Talking to children about gun safety

By: Taylor Temby Email
By: Taylor Temby Email

Local authorities say events like Thursday night’s shooting involving two children serve as a reminder to parents to have a discussion about gun safety with their children. Know More about when and how to have this talk with kids.

More and more guns are being bought in Colorado and across the country following the tragedy in Connecticut. Regardless if it's your first gun or 15th, authorities say it's important gun owners sit down and set rules with their children when it comes to firearms.

For some, growing up with guns in the household is the norm.

"I was taught at a young age that they're not toys," 18-year old Alyssa Davis said.

For Davis, gun safety was a lesson she learned at a very young age.

"Even as a kid with toy guns, I was taught you don't point them at people," she said.

Davis and her siblings go to the shooting range with their dad every now and then, but she says they have no need to go near the guns in their home any other time.

"I find them safe, and I find it more reassuring to have a house with a loaded gun," Davis said.

Local law enforcement says most people understand there is a responsibility that comes with owning a gun.

"In their own homes, everyone is going to do things a little different to include parenting [and] supervision," Mesa County Sheriff’s Office spokesperson Heather Benjamin said.

Thursday night's shooting involving two children was unintentional, but authorities say it could've been tragic.

"I think there's a lesson here for every parent to just be vigilant with their guns," Benjamin said.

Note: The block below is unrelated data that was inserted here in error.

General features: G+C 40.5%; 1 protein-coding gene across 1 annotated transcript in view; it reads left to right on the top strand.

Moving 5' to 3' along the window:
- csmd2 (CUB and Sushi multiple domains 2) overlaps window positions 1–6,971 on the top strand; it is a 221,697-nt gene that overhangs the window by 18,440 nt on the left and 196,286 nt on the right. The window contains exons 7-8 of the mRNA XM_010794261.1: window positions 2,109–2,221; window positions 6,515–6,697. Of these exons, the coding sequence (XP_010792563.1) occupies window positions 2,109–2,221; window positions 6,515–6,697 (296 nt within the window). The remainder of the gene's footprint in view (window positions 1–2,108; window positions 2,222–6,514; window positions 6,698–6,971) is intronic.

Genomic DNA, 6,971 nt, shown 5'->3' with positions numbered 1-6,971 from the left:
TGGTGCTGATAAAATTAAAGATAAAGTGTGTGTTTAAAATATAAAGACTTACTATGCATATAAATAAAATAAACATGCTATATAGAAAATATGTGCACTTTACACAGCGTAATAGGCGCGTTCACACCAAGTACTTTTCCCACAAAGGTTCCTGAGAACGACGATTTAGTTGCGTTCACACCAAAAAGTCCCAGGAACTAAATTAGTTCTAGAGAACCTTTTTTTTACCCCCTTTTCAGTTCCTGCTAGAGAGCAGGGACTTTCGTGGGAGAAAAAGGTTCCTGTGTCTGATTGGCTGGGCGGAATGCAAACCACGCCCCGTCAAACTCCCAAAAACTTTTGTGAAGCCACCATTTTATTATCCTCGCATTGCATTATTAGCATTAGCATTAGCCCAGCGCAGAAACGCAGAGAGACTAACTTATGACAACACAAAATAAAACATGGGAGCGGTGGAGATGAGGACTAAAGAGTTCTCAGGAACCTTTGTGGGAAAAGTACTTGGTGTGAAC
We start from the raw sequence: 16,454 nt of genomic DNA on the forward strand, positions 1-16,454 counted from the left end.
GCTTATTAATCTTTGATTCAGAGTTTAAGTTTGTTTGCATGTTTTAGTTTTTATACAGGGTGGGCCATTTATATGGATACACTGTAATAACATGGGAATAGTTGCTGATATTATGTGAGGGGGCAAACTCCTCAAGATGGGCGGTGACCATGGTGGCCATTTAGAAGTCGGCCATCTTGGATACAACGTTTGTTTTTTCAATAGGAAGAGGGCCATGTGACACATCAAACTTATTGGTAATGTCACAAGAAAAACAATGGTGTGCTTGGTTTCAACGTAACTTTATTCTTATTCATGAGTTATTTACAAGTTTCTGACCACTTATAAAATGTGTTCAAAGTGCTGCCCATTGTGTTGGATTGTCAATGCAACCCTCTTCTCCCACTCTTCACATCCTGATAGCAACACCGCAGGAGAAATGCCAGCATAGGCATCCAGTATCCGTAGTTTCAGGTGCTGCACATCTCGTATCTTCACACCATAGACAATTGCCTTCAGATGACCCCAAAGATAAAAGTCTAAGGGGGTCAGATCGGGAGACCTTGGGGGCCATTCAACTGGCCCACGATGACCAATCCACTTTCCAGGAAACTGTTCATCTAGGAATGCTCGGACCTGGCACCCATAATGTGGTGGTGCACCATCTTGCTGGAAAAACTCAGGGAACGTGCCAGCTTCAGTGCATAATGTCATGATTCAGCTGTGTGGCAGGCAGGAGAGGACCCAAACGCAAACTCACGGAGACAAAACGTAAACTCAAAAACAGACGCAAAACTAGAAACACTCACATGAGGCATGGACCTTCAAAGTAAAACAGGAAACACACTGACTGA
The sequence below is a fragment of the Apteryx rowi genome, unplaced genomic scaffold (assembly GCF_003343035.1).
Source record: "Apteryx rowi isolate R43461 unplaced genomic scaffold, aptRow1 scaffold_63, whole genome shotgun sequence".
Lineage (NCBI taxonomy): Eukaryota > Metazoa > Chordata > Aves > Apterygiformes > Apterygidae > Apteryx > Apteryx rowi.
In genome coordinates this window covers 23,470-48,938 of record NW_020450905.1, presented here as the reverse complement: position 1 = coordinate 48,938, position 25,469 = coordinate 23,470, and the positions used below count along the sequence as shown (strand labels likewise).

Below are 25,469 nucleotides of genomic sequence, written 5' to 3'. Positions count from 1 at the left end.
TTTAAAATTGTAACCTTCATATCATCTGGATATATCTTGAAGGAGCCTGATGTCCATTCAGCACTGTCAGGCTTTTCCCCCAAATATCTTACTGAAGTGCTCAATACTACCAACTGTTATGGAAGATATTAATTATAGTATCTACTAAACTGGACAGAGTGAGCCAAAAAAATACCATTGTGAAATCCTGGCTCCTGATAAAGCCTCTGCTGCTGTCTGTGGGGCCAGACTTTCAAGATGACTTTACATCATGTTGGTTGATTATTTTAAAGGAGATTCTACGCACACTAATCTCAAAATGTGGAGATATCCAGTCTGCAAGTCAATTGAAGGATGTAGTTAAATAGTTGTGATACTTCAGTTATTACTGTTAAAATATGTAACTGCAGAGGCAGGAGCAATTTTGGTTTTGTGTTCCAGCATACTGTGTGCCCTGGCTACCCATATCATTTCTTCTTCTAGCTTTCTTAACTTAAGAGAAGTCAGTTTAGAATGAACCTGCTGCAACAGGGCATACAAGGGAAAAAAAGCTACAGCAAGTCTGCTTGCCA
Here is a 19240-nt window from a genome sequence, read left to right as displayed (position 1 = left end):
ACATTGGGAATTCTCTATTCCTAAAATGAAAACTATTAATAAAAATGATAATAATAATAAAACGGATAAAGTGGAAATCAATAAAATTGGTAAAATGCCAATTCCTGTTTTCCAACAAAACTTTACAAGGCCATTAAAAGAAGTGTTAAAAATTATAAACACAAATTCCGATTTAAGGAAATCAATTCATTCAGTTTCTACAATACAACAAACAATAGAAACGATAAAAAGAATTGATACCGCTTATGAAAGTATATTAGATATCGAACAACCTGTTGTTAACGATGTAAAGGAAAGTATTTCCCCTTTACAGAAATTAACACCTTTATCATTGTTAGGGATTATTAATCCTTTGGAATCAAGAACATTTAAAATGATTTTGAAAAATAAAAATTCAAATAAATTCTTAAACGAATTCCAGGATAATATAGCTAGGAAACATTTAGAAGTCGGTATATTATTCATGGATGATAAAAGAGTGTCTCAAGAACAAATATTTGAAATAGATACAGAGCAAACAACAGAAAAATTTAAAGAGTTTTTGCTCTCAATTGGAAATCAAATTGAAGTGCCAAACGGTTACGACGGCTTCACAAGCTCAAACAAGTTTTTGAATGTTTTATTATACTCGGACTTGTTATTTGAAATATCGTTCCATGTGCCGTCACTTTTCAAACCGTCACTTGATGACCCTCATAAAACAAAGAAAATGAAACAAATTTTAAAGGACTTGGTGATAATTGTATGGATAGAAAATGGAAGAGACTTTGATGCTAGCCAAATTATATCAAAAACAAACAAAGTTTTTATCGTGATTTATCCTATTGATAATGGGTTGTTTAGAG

Linn Armstrong agrees. Armstrong has been teaching firearm safety in the Valley for 17 years.

"Everybody should be aware of the fact that they need to keep firearms away from unauthorized people," he said.

Armstrong says it's a lesson parents should address as soon as children are able to start learning about safety in general.

“Just like when we start teaching children the correct way to cross the street, there's not an age too young to do that, there's not an age too young to start talking about firearm safety," he said.

His lessons for children go like this: Stop, don't touch, leave the area and tell an adult. It's a discussion Armstrong says falls on parents to have with their kids so accidents involving firearms can be avoided.

"You just need to be able to teach your kids right from wrong," Davis added.

Armstrong says there are many different programs offered in the Valley which teach children safety with firearms, including the Eddie Eagle program, boy scouts and 4-H programs.

A two year old in South Carolina accidentally shot and killed himself on Christmas day after his father's gun was left on a table where the toddler was able to access it.


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